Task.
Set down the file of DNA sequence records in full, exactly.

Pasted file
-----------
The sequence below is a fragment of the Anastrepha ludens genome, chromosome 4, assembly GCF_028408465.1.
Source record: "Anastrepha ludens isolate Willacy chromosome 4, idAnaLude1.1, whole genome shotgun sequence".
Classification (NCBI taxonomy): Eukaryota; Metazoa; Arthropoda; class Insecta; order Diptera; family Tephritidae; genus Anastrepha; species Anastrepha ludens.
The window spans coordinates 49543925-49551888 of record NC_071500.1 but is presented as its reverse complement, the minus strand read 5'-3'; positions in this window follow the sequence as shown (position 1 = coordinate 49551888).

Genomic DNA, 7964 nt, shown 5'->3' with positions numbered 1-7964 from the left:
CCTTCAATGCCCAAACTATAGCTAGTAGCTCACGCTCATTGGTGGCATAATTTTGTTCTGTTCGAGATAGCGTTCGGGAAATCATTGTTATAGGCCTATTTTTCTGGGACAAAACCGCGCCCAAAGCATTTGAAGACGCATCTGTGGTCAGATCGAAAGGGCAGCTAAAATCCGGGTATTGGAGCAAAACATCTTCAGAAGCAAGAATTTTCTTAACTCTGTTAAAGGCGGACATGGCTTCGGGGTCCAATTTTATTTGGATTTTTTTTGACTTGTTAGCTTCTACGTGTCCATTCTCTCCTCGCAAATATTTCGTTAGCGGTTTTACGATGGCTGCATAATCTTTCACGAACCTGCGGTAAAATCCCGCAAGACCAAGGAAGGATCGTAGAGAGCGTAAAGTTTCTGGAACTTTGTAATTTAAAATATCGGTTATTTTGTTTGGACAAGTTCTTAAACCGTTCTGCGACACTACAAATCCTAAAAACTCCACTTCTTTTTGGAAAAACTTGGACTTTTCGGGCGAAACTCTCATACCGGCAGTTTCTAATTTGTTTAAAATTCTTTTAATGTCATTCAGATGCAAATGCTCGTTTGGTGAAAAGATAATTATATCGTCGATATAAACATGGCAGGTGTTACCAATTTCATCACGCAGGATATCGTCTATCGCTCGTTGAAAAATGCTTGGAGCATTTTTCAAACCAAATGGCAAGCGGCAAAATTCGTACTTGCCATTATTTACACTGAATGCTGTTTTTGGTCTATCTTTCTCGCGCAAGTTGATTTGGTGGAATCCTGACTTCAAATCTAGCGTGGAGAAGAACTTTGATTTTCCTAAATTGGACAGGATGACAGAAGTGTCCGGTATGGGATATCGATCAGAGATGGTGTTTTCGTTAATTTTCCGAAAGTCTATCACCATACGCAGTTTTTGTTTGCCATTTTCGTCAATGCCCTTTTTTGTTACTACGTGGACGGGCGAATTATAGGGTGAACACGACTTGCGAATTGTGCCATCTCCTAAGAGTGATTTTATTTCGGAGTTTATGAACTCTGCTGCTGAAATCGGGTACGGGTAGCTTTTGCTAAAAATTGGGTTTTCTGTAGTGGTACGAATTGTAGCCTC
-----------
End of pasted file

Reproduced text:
The sequence below is a fragment of the Anastrepha ludens genome, chromosome 4, assembly GCF_028408465.1.
Source record: "Anastrepha ludens isolate Willacy chromosome 4, idAnaLude1.1, whole genome shotgun sequence".
Classification (NCBI taxonomy): Eukaryota; Metazoa; Arthropoda; class Insecta; order Diptera; family Tephritidae; genus Anastrepha; species Anastrepha ludens.
The window spans coordinates 49543925-49551888 of record NC_071500.1 but is presented as its reverse complement, the minus strand read 5'-3'; positions in this window follow the sequence as shown (position 1 = coordinate 49551888).

Genomic DNA, 7964 nt, shown 5'->3' with positions numbered 1-7964 from the left:
CCTTCAATGCCCAAACTATAGCTAGTAGCTCACGCTCATTGGTGGCATAATTTTGTTCTGTTCGAGATAGCGTTCGGGAAATCATTGTTATAGGCCTATTTTTCTGGGACAAAACCGCGCCCAAAGCATTTGAAGACGCATCTGTGGTCAGATCGAAAGGGCAGCTAAAATCCGGGTATTGGAGCAAAACATCTTCAGAAGCAAGAATTTTCTTAACTCTGTTAAAGGCGGACATGGCTTCGGGGTCCAATTTTATTTGGATTTTTTTTGACTTGTTAGCTTCTACGTGTCCATTCTCTCCTCGCAAATATTTCGTTAGCGGTTTTACGATGGCTGCATAATCTTTCACGAACCTGCGGTAAAATCCCGCAAGACCAAGGAAGGATCGTAGAGAGCGTAAAGTTTCTGGAACTTTGTAATTTAAAATATCGGTTATTTTGTTTGGACAAGTTCTTAAACCGTTCTGCGACACTACAAATCCTAAAAACTCCACTTCTTTTTGGAAAAACTTGGACTTTTCGGGCGAAACTCTCATACCGGCAGTTTCTAATTTGTTTAAAATTCTTTTAATGTCATTCAGATGCAAATGCTCGTTTGGTGAAAAGATAATTATATCGTCGATATAAACATGGCAGGTGTTACCAATTTCATCACGCAGGATATCGTCTATCGCTCGTTGAAAAATGCTTGGAGCATTTTTCAAACCAAATGGCAAGCGGCAAAATTCGTACTTGCCATTATTTACACTGAATGCTGTTTTTGGTCTATCTTTCTCGCGCAAGTTGATTTGGTGGAATCCTGACTTCAAATCTAGCGTGGAGAAGAACTTTGATTTTCCTAAATTGGACAGGATGACAGAAGTGTCCGGTATGGGATATCGATCAGAGATGGTGTTTTCGTTAATTTTCCGAAAGTCTATCACCATACGCAGTTTTTGTTTGCCATTTTCGTCAATGCCCTTTTTTGTTACTACGTGGACGGGCGAATTATAGGGTGAACACGACTTGCGAATTGTGCCATCTCCTAAGAGTGATTTTATTTCGGAGTTTATGAACTCTGCTGCTGAAATCGGGTACGGGTAGCTTTTGCTAAAAATTGGGTTTTCTGTAGTGGTACGAATTGTAGCCTC